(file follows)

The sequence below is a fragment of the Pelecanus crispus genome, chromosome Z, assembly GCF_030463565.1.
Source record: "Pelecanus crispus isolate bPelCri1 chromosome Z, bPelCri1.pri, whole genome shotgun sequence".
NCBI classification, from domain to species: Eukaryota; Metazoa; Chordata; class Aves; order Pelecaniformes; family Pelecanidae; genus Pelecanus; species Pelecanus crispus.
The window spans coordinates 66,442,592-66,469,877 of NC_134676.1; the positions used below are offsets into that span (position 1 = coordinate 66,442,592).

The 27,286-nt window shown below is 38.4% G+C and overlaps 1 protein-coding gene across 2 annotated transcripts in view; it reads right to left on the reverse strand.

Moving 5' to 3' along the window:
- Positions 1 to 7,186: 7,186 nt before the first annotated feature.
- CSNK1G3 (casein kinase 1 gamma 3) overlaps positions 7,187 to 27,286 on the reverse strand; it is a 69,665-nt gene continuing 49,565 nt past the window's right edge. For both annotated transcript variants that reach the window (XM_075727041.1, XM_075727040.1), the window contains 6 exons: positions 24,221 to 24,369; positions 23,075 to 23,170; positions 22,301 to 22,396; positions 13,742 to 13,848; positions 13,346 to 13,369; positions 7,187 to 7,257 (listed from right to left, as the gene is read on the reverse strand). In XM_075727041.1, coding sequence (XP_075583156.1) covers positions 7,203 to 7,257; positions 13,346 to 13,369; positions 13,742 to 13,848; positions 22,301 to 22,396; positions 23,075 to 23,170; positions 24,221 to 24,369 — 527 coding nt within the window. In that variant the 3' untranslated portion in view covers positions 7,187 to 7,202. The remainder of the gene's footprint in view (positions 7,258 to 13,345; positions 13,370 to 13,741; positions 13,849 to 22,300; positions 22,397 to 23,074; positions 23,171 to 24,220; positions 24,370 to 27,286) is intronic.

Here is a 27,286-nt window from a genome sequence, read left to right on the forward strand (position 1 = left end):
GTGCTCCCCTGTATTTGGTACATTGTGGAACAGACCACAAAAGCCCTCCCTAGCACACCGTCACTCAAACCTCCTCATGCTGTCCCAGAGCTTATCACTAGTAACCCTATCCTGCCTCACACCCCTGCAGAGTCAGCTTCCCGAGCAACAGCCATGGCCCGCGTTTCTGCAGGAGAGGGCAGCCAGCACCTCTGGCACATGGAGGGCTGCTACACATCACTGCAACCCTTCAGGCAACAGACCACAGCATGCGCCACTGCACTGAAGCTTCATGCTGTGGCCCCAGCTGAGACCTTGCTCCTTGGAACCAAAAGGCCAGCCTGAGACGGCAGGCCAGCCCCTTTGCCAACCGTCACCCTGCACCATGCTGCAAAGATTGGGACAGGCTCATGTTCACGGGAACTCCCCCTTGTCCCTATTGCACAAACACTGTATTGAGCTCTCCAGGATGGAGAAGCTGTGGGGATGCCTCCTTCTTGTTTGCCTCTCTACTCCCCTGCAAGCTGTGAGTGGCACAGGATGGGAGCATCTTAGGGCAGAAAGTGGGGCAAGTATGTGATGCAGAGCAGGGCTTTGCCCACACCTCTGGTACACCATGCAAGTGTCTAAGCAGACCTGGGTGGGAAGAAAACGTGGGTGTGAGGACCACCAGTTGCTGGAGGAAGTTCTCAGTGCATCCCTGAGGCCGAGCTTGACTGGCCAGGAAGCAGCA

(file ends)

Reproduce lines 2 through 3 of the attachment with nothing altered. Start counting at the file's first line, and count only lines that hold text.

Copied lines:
Source record: "Pelecanus crispus isolate bPelCri1 chromosome Z, bPelCri1.pri, whole genome shotgun sequence".
NCBI classification, from domain to species: Eukaryota; Metazoa; Chordata; class Aves; order Pelecaniformes; family Pelecanidae; genus Pelecanus; species Pelecanus crispus.